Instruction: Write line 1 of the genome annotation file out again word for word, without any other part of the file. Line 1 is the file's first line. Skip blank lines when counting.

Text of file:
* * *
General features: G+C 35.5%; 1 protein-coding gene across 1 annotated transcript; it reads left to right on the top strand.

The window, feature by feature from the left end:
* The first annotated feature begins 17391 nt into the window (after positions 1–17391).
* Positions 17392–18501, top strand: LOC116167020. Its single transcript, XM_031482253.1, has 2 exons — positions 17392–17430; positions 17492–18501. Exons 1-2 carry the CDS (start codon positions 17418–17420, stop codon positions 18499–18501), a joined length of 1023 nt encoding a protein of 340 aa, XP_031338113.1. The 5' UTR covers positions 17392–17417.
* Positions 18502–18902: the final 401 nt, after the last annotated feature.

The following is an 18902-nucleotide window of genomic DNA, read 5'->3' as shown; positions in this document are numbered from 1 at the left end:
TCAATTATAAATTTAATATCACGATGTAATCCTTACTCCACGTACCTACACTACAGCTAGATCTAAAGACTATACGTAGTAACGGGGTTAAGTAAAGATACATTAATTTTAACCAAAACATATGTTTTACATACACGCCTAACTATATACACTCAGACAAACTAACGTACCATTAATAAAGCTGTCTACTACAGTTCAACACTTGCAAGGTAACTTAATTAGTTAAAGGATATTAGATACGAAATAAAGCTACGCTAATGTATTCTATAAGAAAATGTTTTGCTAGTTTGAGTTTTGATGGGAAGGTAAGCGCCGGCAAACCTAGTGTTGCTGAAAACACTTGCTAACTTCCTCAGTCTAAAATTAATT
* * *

General features: G+C 35.5%; 1 protein-coding gene across 1 annotated transcript; it reads left to right on the top strand.